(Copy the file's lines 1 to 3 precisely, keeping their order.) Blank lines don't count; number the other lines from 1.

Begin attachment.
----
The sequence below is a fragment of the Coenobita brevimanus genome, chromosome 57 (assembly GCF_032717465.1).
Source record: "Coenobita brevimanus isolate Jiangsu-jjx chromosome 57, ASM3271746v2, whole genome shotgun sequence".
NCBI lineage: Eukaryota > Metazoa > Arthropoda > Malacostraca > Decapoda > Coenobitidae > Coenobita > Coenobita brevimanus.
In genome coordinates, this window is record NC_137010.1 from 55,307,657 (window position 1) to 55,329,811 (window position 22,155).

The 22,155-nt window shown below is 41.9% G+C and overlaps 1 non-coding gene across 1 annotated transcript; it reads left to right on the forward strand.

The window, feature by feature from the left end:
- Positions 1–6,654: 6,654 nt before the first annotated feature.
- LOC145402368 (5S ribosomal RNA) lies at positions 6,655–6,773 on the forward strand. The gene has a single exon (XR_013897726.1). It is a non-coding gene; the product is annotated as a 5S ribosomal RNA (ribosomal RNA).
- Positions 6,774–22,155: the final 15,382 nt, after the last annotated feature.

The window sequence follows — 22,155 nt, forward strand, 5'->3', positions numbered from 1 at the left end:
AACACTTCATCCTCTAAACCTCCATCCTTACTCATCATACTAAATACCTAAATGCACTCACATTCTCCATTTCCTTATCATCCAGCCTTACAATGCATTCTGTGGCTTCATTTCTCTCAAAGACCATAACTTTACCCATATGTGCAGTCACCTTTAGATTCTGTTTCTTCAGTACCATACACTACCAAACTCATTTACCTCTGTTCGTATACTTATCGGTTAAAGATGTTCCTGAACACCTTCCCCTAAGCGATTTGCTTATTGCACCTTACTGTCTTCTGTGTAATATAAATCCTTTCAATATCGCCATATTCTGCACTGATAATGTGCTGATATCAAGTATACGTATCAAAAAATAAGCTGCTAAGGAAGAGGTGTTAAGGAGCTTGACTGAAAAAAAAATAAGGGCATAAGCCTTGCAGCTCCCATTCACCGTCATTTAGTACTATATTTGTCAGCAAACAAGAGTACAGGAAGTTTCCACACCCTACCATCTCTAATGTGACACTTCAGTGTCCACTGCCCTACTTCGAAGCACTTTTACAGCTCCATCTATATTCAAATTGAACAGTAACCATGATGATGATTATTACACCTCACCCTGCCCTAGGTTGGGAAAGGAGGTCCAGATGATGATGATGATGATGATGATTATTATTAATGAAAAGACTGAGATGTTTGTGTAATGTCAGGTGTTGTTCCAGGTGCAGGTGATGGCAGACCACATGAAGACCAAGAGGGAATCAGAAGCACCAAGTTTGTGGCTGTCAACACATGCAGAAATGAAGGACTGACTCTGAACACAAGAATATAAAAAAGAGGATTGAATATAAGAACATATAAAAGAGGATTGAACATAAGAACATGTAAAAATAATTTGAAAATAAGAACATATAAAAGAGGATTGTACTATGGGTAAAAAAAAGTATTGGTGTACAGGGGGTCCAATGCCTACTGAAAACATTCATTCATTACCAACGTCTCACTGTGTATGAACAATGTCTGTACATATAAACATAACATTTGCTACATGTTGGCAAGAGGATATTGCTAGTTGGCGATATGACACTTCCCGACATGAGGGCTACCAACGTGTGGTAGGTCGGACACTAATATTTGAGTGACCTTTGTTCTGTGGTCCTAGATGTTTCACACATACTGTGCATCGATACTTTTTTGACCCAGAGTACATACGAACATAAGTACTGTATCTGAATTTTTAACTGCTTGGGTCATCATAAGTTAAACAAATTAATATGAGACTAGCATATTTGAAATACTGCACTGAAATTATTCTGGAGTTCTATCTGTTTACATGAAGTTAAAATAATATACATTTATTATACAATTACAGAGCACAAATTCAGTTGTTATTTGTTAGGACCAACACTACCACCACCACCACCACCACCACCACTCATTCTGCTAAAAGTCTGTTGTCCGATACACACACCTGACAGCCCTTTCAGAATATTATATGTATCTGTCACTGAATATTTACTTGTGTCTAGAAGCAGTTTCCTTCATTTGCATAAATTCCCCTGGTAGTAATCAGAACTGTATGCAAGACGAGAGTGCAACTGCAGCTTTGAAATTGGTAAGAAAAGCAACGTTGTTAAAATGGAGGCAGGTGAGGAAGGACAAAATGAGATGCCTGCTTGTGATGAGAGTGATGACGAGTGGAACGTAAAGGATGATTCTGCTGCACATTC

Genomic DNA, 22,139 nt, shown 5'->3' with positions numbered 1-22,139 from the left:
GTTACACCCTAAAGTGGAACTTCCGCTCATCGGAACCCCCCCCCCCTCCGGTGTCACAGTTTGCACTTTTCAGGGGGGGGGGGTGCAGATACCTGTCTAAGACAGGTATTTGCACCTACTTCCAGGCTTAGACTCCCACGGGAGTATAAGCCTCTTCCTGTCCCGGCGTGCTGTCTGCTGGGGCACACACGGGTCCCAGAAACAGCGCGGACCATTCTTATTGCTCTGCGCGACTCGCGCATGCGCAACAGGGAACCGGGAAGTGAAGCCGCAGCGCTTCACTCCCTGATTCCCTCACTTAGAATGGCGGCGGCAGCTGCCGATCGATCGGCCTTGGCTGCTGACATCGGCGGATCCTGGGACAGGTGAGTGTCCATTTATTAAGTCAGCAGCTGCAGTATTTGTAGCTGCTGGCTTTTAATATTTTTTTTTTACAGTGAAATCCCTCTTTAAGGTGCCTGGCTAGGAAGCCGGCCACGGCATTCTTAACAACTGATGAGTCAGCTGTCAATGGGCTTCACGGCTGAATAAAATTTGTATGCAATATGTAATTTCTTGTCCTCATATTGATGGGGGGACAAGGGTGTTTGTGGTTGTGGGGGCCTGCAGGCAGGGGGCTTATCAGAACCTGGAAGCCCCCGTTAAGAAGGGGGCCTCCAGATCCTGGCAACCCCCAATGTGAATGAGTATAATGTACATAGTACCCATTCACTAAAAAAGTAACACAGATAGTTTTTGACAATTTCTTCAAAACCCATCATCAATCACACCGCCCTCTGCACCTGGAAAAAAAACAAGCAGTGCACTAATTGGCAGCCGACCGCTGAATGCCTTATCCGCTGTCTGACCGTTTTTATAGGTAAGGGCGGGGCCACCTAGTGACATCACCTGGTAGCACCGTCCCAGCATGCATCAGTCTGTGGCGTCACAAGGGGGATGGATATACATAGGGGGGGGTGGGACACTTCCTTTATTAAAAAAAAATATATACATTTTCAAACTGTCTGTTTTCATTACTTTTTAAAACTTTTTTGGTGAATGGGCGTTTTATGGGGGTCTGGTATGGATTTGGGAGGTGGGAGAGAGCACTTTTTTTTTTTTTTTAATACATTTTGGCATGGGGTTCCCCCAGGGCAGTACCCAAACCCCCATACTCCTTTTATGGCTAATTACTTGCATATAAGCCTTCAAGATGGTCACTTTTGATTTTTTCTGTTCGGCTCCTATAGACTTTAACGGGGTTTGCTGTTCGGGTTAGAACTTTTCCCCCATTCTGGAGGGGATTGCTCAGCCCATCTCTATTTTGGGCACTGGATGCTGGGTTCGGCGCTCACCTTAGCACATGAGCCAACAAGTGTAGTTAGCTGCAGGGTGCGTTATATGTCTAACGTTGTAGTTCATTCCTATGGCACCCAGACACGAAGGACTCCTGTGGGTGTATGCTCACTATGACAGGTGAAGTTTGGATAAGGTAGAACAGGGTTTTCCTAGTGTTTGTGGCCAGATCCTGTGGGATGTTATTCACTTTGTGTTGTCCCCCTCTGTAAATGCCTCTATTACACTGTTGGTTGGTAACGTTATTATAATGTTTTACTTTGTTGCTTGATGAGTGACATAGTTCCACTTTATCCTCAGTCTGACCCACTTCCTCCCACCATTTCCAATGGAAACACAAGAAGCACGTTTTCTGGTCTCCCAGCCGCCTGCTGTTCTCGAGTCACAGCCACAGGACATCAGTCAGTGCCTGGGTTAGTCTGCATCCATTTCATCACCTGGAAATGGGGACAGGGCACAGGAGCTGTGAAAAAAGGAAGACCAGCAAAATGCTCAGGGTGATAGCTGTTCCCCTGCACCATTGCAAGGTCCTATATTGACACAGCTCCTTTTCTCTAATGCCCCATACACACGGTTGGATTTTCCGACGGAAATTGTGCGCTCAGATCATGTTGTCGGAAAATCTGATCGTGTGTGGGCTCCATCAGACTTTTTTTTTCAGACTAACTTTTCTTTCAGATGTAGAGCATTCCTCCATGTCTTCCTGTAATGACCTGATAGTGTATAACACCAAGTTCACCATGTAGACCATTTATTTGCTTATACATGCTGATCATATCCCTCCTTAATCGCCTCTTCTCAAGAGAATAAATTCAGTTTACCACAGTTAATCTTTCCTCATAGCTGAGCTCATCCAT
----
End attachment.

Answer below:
The sequence below is a fragment of the Coenobita brevimanus genome, chromosome 57 (assembly GCF_032717465.1).
Source record: "Coenobita brevimanus isolate Jiangsu-jjx chromosome 57, ASM3271746v2, whole genome shotgun sequence".
NCBI lineage: Eukaryota > Metazoa > Arthropoda > Malacostraca > Decapoda > Coenobitidae > Coenobita > Coenobita brevimanus.